Human sparganosis is a neglected food-borne parasitic disease caused by the larval forms of tapeworm species in the genus Spirometra. A recent review concluded that there were 4 valid species (S. erinaceieuropaei, S. mansonoides, S. pretoriensis and S. theileri) in the genus Spirometra; however, dozens of nominal species of Spirometra have been described. Although the disease has a global distribution, most cases occur in Eastern and South eastern Asia.
Adult tapeworms in the genus Spirometra live in the intestines of dogs and cats. The infection is spread when eggs are shed in feces. The eggs embryonate and hatch in water to release coracidia, which are ingested by copepods. Within the copepod intermediate host, the coracidia develop into procercoid larvae. Second intermediate hosts, such as fish, reptiles and amphibians, ingest infected copepods and the procercoid larvae develop into plerocercoid larvae (spargana). The life cycle is completed when a predator (dog or cat) eats an infected second intermediate host.
Humans can become accidentally infected by either drinking water contaminated with infected copepods or consuming the flesh of an under-cooked second intermediate or paratenic host. Humans serve as a paratenic or second intermediate host and develop sparganosis. Spargana can live up to 20 years in humans.
Spargana may locate anywhere within the host, including subcutaneous tissue, breast, orbit, urinary tract, pleural cavity, lungs, abdominal viscera and the central nervous system.
Migration in subcutaneous tissues is usually painless, but spargana in the brain or spine can cause a variety of neurological symptoms. Inner ear involvement may cause vertigo or deafness in the host. On rare occasions, Sparganum proliferum can cause proliferative lesions in the infected tissue, with multiple plerocercoids present in a single site.
The sparganosis situation in China
In China, frogs play an important role in the spread of sparganosis. Humans can be infected through the consumption of raw or undercooked frog meat or by using raw frog flesh in traditional poultices. Investigating spargana in frogs is therefore essential for the prevention and control of human sparganosis.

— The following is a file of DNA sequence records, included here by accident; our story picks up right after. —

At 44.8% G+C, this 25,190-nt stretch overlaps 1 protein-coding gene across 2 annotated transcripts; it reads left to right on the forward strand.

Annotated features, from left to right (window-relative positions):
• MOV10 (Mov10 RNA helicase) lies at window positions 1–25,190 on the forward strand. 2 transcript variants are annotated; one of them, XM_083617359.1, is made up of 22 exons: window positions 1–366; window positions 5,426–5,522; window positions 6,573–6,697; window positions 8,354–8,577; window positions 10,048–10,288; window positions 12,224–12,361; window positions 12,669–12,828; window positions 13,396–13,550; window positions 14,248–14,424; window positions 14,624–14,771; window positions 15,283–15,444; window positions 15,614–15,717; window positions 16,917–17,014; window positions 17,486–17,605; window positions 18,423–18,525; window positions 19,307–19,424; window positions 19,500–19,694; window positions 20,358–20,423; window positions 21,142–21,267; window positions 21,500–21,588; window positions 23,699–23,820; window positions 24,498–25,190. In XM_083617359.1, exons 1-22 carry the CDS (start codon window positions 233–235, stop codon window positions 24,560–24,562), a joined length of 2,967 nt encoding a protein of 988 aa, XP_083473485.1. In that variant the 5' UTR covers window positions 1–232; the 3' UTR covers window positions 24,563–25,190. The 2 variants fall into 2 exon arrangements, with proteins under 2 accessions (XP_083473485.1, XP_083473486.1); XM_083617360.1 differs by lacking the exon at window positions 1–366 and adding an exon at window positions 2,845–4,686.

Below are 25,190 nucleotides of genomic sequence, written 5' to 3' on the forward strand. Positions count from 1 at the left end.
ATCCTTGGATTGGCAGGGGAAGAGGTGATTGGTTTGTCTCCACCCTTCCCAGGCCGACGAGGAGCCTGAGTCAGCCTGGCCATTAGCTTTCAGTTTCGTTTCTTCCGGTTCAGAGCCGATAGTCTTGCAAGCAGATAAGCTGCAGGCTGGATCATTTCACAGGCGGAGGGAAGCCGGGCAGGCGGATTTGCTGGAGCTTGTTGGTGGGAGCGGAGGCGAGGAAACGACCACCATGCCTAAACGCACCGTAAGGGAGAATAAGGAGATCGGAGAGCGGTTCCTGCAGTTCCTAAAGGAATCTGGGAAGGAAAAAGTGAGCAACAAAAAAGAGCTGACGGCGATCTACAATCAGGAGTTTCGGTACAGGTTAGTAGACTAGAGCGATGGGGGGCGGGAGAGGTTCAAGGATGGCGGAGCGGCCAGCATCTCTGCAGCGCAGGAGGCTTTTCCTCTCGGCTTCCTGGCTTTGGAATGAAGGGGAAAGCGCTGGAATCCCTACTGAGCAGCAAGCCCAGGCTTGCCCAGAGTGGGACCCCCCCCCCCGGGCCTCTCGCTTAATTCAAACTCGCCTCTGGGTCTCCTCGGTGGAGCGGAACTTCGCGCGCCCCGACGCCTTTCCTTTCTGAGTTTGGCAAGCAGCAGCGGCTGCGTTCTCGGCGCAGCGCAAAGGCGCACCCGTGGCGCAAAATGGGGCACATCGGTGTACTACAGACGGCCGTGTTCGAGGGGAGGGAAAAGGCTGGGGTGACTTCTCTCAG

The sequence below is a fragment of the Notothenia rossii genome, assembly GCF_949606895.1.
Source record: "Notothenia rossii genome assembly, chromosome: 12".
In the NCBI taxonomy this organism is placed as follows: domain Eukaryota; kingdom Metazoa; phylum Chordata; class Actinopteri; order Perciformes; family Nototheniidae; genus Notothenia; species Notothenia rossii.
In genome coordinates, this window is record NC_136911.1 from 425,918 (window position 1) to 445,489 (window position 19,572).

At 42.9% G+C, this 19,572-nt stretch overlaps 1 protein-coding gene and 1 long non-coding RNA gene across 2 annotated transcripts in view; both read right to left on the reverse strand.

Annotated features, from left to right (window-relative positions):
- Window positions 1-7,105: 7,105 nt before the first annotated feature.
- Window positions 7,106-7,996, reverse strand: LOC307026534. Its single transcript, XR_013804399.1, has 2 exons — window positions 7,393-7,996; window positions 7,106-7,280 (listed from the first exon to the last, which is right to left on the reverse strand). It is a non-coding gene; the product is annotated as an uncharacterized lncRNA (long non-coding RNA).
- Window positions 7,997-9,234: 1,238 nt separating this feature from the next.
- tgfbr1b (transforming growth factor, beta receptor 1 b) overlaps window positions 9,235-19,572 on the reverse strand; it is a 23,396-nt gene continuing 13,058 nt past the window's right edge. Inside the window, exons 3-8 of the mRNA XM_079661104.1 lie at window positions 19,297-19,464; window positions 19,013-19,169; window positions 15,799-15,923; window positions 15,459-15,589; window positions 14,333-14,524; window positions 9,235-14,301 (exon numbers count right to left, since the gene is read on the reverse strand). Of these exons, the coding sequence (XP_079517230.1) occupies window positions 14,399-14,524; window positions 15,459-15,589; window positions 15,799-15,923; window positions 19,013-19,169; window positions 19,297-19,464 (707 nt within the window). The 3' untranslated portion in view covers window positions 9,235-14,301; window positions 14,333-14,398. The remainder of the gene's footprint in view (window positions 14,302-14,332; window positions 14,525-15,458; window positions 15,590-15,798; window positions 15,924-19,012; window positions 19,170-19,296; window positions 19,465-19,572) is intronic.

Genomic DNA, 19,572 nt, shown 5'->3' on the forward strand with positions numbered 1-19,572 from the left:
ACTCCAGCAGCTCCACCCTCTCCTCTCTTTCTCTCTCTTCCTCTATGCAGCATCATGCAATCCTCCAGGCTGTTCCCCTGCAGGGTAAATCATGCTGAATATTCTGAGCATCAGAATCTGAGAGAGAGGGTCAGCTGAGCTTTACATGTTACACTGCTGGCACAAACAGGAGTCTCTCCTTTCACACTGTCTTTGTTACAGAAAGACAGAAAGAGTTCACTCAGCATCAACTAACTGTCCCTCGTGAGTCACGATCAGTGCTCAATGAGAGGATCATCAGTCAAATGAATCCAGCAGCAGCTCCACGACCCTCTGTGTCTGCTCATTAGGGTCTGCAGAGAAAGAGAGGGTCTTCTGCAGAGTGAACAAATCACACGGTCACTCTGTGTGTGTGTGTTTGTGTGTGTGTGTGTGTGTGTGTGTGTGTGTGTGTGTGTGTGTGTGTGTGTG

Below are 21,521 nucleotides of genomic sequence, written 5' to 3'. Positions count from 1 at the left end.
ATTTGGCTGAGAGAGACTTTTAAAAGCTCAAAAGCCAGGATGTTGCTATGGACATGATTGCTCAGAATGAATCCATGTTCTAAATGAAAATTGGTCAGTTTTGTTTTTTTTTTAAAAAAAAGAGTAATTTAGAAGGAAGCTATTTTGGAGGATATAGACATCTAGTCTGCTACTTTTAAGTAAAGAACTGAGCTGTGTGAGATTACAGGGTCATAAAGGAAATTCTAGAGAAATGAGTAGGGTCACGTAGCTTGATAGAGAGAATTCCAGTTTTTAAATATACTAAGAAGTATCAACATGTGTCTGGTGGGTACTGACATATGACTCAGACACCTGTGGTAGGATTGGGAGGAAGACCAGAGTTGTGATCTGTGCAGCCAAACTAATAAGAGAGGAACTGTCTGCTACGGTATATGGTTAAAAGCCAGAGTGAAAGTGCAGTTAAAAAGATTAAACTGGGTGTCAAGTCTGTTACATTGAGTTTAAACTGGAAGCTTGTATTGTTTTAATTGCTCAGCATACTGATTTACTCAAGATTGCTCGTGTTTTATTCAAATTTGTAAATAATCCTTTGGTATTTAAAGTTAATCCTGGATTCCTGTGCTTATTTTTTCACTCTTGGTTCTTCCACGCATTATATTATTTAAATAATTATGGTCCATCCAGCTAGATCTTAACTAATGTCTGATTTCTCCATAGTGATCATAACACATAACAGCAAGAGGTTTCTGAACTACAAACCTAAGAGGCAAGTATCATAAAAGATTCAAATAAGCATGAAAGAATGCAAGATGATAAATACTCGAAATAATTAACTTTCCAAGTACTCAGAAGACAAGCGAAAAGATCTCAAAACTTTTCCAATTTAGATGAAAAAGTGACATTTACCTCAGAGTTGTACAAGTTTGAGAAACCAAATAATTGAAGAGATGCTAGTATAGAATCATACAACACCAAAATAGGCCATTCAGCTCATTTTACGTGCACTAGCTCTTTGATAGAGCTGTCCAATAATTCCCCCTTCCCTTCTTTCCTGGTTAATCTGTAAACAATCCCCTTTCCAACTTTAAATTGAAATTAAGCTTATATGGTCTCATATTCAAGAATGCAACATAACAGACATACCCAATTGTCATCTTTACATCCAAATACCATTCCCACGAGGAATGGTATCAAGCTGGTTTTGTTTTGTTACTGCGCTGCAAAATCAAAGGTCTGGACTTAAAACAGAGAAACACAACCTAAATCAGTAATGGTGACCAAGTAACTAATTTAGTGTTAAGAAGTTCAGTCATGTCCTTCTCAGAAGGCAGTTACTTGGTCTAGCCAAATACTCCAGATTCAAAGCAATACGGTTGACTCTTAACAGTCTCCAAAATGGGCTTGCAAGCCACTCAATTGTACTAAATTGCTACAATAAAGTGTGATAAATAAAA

The number of reported cases of human sparganosis in China has exceeded 1300 but may be far higher as many cases may not be recognized or reported. Human sparganosis has been reported in 26 of 34 provinces/autonomous regions/municipalities in China, with the majority of cases in Southern and Eastern China. However, there is a lack of data on the geographical distribution of sparganum infection in wild frogs in all regions of China where the parasite is endemic.
In light of this, a recent study conducted the first large-scale survey of sparganum infection in wild frogs from 145 geographical locations that covered 88.9% of the endemic regions of human sparganosis. The study aimed to identify the collected sparganum specimens using molecular identification.
Prevalence and type of sparganum infection in frogs in China
From July 2013 to September 2018, sparganum infection in wild frogs was surveyed at 145 geographical locations from 28 of the 34 provinces/autonomous regions/municipalities in China. A total of 4665 wild frogs belonging to 13 species were collected in paddy fields or other wild environments and euthanized.
Collected sparganum isolates from the different locations were subjected to molecular identification by a multiplex PCR assay and analysed by cluster analysis. For each specific locality, one sparganum was selected for PCR analysis.
Infected frogs were identified in 80 of the 145 surveyed locations. Sparganum infection rates in wild frogs in several regions of China were still high (above 10%), especially in South and Southwest China. Sparganum infection was found in 8 out of 13 frog species. The most frequently infected species was Pelophylax nigromaculatus (infection rate was up to 14.07%).
Sparganum infection prevalence in wild frogs ranged from 0 to 66.67%, with an infection intensity of 1–49 spargana per frog in different geographical locations. Most of the spargana were present in the thigh muscles of the frogs.
Seventy-two spargana were sampled for molecular identification. Cluster analysis showed that sequences from the Chinese isolates were very similar to those identified as from S. erinaceieuropaei. However, more morphological and molecular phylogenetic analyses are necessary to clarify the taxonomy of the genus.
The survey by Zhang and colleagues found that 8 frog species were sensitive to sparganum infection. The sparganum infection rates in wild frogs in several regions of China were still high, especially in South and Southwest China. Eating wild and improperly cooked frogs in China is associated with considerable health risks. Several traditional Chinese folk remedies may also increase the risk of infection. The sparganum isolates in China are most likely from S. erinaceieuropaei, but new studies, especially comprehensive morphological analyses, are needed.